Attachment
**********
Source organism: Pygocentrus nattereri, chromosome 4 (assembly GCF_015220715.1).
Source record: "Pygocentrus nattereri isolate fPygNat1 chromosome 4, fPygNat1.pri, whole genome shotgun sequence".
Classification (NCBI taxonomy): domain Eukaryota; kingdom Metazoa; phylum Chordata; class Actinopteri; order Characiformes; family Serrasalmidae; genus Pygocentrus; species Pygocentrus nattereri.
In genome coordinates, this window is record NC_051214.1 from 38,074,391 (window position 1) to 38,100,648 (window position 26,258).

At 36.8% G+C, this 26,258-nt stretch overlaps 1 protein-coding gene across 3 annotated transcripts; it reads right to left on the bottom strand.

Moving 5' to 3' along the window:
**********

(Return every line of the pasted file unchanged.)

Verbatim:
Source organism: Pygocentrus nattereri, chromosome 4 (assembly GCF_015220715.1).
Source record: "Pygocentrus nattereri isolate fPygNat1 chromosome 4, fPygNat1.pri, whole genome shotgun sequence".
Classification (NCBI taxonomy): domain Eukaryota; kingdom Metazoa; phylum Chordata; class Actinopteri; order Characiformes; family Serrasalmidae; genus Pygocentrus; species Pygocentrus nattereri.
In genome coordinates, this window is record NC_051214.1 from 38,074,391 (window position 1) to 38,100,648 (window position 26,258).

At 36.8% G+C, this 26,258-nt stretch overlaps 1 protein-coding gene across 3 annotated transcripts; it reads right to left on the bottom strand.

Moving 5' to 3' along the window: